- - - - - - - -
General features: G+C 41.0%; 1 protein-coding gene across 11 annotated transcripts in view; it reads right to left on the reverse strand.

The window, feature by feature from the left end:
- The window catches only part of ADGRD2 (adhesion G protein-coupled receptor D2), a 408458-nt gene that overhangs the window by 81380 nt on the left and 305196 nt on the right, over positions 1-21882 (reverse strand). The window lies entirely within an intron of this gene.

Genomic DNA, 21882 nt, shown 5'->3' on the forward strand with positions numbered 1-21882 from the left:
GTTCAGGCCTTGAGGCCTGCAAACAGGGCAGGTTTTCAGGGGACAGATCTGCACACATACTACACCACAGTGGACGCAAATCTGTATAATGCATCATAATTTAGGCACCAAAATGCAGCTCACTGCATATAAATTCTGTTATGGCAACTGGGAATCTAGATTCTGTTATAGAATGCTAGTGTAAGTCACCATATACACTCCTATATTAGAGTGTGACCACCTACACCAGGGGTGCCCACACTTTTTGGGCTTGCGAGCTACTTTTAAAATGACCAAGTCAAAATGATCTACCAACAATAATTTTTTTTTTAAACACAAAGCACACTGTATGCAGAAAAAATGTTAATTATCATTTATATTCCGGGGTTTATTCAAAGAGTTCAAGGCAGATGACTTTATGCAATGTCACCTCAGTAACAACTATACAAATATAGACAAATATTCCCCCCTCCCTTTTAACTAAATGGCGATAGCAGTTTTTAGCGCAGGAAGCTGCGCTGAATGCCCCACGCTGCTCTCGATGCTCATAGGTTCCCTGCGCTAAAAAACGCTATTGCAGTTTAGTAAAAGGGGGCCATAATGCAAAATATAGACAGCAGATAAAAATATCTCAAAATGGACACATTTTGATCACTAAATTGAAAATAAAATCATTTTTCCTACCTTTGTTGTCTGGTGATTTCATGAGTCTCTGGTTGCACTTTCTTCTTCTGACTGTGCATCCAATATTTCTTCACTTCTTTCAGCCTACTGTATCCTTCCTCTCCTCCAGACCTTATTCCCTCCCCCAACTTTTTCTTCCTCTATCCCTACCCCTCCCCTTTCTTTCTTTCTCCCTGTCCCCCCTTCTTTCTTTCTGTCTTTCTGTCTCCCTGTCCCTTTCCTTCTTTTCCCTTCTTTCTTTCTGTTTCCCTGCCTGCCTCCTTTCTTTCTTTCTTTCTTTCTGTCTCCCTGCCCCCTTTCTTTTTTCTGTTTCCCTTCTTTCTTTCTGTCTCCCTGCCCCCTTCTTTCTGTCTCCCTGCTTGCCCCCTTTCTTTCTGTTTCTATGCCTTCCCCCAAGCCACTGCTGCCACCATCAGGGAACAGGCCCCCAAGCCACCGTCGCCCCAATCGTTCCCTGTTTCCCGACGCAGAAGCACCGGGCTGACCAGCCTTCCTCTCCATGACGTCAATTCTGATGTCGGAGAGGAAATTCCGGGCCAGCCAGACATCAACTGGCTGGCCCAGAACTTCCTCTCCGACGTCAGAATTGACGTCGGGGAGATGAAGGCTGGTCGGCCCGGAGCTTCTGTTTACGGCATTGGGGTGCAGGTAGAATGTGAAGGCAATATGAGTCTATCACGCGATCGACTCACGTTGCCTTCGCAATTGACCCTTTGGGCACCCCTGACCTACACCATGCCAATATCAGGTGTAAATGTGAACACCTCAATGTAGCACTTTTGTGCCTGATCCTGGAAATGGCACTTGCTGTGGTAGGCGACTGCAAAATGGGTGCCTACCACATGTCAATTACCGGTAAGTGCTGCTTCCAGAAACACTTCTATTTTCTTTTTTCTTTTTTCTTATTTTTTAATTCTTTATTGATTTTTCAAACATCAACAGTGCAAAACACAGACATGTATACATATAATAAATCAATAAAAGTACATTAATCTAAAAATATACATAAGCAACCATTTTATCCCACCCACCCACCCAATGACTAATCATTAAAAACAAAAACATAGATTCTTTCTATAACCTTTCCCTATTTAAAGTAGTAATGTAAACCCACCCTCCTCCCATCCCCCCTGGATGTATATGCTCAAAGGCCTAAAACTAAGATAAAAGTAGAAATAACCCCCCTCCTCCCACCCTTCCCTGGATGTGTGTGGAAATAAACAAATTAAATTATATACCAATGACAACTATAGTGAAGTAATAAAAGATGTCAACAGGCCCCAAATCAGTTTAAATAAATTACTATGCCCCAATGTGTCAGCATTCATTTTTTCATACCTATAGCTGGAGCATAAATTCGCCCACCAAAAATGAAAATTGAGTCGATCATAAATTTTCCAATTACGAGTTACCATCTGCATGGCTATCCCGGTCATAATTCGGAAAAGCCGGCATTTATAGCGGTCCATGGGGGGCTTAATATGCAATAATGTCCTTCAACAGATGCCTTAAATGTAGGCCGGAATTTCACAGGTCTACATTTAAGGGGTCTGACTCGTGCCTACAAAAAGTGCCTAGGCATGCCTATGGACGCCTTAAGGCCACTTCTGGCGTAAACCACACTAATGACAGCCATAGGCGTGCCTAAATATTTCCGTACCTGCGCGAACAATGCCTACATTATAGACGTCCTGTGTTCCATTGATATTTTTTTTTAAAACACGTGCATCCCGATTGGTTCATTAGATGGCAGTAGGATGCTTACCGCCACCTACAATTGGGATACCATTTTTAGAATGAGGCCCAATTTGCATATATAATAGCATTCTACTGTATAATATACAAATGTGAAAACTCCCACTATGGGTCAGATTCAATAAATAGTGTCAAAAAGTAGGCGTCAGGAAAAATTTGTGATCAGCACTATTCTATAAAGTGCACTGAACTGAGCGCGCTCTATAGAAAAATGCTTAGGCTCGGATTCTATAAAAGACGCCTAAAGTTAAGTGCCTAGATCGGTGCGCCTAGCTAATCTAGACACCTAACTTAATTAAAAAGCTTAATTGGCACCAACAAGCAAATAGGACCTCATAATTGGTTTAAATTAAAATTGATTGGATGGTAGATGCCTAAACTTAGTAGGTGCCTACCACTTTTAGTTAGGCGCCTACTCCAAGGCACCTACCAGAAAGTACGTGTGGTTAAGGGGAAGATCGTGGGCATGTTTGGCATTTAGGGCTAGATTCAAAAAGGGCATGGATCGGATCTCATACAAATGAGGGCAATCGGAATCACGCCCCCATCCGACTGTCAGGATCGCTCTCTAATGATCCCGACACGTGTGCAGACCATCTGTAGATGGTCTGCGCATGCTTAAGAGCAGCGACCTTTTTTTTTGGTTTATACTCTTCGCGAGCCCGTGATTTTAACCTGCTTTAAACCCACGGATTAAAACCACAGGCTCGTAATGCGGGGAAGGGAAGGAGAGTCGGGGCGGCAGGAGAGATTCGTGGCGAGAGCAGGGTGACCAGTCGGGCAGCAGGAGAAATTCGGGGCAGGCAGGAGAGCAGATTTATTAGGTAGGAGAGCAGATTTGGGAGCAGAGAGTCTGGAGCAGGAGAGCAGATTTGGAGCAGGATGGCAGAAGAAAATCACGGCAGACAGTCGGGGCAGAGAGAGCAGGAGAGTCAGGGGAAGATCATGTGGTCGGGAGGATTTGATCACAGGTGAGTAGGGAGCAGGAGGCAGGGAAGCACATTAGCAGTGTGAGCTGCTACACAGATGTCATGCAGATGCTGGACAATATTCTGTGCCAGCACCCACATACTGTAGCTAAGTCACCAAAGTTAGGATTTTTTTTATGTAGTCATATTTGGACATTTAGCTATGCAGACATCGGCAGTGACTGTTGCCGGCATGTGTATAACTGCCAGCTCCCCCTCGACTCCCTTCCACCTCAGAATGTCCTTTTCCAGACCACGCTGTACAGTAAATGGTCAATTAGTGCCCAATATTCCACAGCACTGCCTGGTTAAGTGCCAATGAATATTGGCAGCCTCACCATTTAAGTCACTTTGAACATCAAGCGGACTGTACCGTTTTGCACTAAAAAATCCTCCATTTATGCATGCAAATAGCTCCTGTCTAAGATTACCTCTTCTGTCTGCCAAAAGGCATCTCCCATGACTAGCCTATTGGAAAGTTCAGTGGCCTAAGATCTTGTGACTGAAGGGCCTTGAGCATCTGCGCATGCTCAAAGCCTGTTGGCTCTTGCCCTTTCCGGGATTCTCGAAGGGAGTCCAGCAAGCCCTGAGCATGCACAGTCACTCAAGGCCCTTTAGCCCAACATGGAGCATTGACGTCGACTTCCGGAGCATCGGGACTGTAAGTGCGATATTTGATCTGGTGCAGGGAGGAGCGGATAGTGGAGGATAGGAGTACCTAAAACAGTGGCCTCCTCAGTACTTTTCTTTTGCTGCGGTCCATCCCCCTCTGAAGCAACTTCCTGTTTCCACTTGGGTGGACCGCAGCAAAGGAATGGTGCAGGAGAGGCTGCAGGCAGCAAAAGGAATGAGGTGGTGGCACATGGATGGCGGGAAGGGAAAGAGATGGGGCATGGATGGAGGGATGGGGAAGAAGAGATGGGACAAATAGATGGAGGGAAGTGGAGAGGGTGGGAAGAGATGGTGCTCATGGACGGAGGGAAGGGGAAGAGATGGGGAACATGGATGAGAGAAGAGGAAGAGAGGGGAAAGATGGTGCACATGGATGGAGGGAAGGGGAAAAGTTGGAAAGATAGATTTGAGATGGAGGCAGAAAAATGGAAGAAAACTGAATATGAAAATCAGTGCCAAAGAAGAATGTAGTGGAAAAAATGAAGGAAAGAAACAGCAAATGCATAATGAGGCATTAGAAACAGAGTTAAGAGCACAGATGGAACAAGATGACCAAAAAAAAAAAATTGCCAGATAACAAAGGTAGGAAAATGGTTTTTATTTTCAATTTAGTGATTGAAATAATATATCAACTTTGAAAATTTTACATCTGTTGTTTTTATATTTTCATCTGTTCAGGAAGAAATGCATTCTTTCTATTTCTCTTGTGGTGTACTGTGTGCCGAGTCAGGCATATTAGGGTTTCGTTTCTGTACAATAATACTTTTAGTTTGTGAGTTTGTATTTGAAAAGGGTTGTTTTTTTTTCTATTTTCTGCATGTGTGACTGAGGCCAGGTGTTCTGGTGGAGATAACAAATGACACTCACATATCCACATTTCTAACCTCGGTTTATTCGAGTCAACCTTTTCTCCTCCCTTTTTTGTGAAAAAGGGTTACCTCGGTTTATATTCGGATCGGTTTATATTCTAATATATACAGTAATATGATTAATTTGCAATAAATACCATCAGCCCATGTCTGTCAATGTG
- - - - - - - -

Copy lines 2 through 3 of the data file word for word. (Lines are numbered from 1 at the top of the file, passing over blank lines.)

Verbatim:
The window, feature by feature from the left end:
- The window catches only part of ADGRD2 (adhesion G protein-coupled receptor D2), a 408458-nt gene that overhangs the window by 81380 nt on the left and 305196 nt on the right, over positions 1-21882 (reverse strand). The window lies entirely within an intron of this gene.